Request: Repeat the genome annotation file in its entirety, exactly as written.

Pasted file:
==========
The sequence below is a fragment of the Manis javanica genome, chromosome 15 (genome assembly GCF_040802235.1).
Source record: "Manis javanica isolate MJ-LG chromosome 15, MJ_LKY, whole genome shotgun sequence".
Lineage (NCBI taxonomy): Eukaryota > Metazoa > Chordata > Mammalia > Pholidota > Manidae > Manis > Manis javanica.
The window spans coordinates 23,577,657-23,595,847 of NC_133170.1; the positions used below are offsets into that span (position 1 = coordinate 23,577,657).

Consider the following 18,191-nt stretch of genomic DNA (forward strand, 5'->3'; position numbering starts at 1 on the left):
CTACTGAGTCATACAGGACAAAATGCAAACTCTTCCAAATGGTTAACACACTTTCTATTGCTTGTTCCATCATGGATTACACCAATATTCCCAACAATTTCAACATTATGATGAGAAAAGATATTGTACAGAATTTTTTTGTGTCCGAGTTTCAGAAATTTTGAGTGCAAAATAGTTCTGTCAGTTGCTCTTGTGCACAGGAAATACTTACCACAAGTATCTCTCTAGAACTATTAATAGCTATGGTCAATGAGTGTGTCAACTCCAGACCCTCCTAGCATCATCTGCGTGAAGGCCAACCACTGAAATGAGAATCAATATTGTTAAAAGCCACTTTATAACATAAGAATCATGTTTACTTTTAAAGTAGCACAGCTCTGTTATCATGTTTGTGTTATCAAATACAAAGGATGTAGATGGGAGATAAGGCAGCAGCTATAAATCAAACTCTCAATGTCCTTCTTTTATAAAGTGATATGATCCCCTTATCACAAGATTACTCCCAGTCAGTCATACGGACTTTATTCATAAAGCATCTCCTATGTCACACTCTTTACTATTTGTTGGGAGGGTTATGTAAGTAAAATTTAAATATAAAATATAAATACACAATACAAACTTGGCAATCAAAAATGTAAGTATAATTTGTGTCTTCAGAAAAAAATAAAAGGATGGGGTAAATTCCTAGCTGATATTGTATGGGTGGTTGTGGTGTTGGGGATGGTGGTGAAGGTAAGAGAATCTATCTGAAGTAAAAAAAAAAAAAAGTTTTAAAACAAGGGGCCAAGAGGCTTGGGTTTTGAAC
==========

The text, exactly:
The sequence below is a fragment of the Manis javanica genome, chromosome 15 (genome assembly GCF_040802235.1).
Source record: "Manis javanica isolate MJ-LG chromosome 15, MJ_LKY, whole genome shotgun sequence".
Lineage (NCBI taxonomy): Eukaryota > Metazoa > Chordata > Mammalia > Pholidota > Manidae > Manis > Manis javanica.
The window spans coordinates 23,577,657-23,595,847 of NC_133170.1; the positions used below are offsets into that span (position 1 = coordinate 23,577,657).

Consider the following 18,191-nt stretch of genomic DNA (forward strand, 5'->3'; position numbering starts at 1 on the left):
CTACTGAGTCATACAGGACAAAATGCAAACTCTTCCAAATGGTTAACACACTTTCTATTGCTTGTTCCATCATGGATTACACCAATATTCCCAACAATTTCAACATTATGATGAGAAAAGATATTGTACAGAATTTTTTTGTGTCCGAGTTTCAGAAATTTTGAGTGCAAAATAGTTCTGTCAGTTGCTCTTGTGCACAGGAAATACTTACCACAAGTATCTCTCTAGAACTATTAATAGCTATGGTCAATGAGTGTGTCAACTCCAGACCCTCCTAGCATCATCTGCGTGAAGGCCAACCACTGAAATGAGAATCAATATTGTTAAAAGCCACTTTATAACATAAGAATCATGTTTACTTTTAAAGTAGCACAGCTCTGTTATCATGTTTGTGTTATCAAATACAAAGGATGTAGATGGGAGATAAGGCAGCAGCTATAAATCAAACTCTCAATGTCCTTCTTTTATAAAGTGATATGATCCCCTTATCACAAGATTACTCCCAGTCAGTCATACGGACTTTATTCATAAAGCATCTCCTATGTCACACTCTTTACTATTTGTTGGGAGGGTTATGTAAGTAAAATTTAAATATAAAATATAAATACACAATACAAACTTGGCAATCAAAAATGTAAGTATAATTTGTGTCTTCAGAAAAAAATAAAAGGATGGGGTAAATTCCTAGCTGATATTGTATGGGTGGTTGTGGTGTTGGGGATGGTGGTGAAGGTAAGAGAATCTATCTGAAGTAAAAAAAAAAAAAAGTTTTAAAACAAGGGGCCAAGAGGCTTGGGTTTTGAAC